Traveling to the edge of the world is not “just another day at the office” – thus, Better Moments’ workshops are far from ordinary. After a decade in the business, we have some unusual – but often fun – stories to tell that you will hopefully enjoy reading. We hope that by this we can entertain and inspire you so that you’ll be part of our story one day.
The expedition ship was on the edge of the 80th parallel, just 600 nautical miles from the North Pole. It had been snowing for the most part of the night and a nasty storm, which had been chasing us for several days, was now right behind us.
I was sleeping soundly when I suddenly heard and felt ice hitting the iron hull of the ship. The violent noise got me out of my bunk bed quicker than usual. “Welcome to the Arctic!” I thought to myself while I put on my clothes to go investigate.
Fortunately, there was no damage to the ship as it was sturdy and built for the harsh conditions of the cold Northern waters. Soon we were stranded in the pack ice north of Nordaustlandet, not far from the coastline of East Greenland. The captain turned off the ship’s engines and there was silence – if there was ever a situation that illustrated the word “tranquility”, it was here, at this very moment.
I walked up on the upper deck from where I was able to overlook the pack ice. I am not exaggerating when I say that the view was breathtaking. As far as my eyes could see, there massive blocks of ice as well as proper icebergs. Small patches of seawater were scattered between them – but we were truly trapped in the ice. All I could hear was a light wind that made the ship’s flag flutter in the cold breeze. We were not going anywhere.
We had sailed from Longyearbyen, the capital of the Svalbard archipelago, the week before. The weather was stormy, the waves a few meteres high and the visibility somewhere between poor and nonexistent. Therefore, photography and convivial evenings in the common room were replaced by seasickness and long nights in the bunk beds.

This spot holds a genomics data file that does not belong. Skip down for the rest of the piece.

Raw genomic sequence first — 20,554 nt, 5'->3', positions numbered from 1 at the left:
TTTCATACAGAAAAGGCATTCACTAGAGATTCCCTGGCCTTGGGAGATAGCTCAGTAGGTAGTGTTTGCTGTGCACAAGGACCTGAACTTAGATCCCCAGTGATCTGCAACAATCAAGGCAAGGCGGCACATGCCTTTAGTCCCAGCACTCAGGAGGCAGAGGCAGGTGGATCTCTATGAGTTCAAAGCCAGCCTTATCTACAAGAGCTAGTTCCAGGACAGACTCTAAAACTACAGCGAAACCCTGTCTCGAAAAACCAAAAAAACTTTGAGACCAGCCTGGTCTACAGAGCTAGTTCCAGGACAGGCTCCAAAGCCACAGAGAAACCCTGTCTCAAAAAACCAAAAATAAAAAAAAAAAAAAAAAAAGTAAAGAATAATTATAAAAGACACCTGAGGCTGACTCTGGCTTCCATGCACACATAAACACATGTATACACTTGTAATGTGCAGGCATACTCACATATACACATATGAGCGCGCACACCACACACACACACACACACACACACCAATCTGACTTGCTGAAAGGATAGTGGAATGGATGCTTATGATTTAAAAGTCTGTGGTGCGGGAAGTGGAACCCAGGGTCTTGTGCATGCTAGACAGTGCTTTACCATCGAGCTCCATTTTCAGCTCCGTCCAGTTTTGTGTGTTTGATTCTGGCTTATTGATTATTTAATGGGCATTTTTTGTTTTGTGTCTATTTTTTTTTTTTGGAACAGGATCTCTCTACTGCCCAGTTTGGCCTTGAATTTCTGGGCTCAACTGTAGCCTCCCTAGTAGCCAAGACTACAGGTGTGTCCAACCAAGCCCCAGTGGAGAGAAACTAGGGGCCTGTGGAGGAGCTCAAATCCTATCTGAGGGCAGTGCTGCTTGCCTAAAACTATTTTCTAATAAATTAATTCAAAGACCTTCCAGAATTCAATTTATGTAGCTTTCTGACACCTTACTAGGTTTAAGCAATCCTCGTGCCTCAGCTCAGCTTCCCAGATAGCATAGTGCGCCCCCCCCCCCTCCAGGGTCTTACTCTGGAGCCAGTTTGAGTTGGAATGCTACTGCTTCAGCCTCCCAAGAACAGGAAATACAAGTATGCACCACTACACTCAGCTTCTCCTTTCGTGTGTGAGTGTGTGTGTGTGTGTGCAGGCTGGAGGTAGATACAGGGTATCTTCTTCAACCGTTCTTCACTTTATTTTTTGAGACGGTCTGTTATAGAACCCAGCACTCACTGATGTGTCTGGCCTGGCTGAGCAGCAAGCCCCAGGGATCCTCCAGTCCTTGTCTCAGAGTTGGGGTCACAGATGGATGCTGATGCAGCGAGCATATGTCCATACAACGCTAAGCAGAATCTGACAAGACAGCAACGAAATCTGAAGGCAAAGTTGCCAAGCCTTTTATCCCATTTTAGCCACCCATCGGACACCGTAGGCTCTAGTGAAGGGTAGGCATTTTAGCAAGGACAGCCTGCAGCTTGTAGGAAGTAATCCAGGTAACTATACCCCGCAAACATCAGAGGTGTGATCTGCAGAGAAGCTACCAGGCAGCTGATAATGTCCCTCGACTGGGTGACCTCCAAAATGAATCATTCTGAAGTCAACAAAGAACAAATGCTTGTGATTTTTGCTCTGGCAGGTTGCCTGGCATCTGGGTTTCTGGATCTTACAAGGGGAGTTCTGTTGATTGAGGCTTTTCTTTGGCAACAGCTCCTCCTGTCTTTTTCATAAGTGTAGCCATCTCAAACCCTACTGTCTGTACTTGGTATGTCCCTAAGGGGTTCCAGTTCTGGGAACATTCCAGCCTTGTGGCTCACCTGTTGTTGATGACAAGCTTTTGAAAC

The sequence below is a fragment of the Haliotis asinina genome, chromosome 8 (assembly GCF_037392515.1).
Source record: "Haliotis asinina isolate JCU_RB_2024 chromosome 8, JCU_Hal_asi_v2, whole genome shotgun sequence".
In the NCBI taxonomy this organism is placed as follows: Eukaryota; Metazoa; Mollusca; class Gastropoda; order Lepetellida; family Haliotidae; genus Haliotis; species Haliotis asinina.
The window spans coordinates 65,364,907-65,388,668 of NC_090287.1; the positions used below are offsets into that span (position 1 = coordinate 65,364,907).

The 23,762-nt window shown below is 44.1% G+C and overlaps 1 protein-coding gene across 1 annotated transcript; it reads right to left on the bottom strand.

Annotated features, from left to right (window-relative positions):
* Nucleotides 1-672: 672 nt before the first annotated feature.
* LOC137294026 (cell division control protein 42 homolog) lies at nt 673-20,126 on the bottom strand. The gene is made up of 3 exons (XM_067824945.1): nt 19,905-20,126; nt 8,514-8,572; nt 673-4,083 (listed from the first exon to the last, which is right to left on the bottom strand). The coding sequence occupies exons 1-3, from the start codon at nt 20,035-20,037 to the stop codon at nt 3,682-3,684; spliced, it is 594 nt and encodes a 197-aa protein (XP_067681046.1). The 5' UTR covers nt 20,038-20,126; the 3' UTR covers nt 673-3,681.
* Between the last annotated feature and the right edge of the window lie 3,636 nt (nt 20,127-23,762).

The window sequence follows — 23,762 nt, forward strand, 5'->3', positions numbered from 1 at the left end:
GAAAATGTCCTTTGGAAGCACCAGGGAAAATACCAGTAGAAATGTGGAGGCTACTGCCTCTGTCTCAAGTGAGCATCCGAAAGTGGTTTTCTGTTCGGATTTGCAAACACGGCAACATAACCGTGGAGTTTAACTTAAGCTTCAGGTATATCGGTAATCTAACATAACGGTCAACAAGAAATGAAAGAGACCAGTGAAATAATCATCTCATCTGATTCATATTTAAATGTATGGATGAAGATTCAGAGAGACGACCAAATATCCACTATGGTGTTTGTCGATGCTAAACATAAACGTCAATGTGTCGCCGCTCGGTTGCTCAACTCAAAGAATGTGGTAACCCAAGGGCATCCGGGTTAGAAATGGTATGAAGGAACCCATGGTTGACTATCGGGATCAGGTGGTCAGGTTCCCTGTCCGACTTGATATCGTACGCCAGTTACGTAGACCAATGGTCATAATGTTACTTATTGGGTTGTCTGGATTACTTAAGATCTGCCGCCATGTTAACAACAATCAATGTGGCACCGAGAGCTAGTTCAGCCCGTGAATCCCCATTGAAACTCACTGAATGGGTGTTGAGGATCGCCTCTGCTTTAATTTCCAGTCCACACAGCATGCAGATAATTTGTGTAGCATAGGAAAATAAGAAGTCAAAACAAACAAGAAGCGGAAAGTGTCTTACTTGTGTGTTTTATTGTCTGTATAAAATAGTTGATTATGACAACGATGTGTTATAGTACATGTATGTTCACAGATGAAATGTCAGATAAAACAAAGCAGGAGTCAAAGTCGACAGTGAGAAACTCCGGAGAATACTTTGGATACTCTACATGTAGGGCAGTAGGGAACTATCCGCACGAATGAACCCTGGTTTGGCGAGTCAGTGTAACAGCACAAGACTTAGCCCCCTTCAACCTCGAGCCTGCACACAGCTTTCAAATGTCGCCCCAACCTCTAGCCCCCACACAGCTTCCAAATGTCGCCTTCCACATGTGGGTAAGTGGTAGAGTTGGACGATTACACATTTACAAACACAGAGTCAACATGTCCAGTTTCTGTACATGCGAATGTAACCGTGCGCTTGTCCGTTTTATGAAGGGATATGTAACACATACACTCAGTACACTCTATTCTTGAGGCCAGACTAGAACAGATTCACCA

But now, in this moment, our luck had returned as we were fortunate enough to get caught in the pack ice – just as we had planned. Why? Because it is precisely here in the pack ice that the greatest experiences await those who have patience. And I had all that time in the world. The goal was to wait for polar bears to appear. The white bears are curious and can smell food and humans (a delicacy!) from great distances.
And that’s exactly why you put your expedition ship in the pack ice. Sooner or later, a hungry and inquisitive polar bear will show up – and that happened earlier than expected, right when I drank a cup of steaming hot coffee to wake myself up. A couple of hundred meteres away, I saw a bear come across the ice. Here and there it jumped from one sheet of ice to another and once in a while it had to swim.
I picked up my camera and the rest is history – and a series of images from a fairly “ordinary day at the office”.
The polar bears on Svalbard are very exposed and an endangered species, as most of the areas that are usually covered by ice have melted away due to global warming. This means that the polar bears’ ability to catch seals on the ice is almost impossible.
The polar bear (Latin: Ursus maritimus) is a large yellowish-white bear. It can grow to about 2.8 meters long and weigh up to 700 kg, making it the largest bear species. The polar bear feeds on seals, fish, snow hares, polar foxes, lemmings, seabirds, young walruses, belugas, in fact any source of meat – including carrion and human waste, making it a potentially rather dangerous neighbor in Arctic communities, e.g. on Svalbard.
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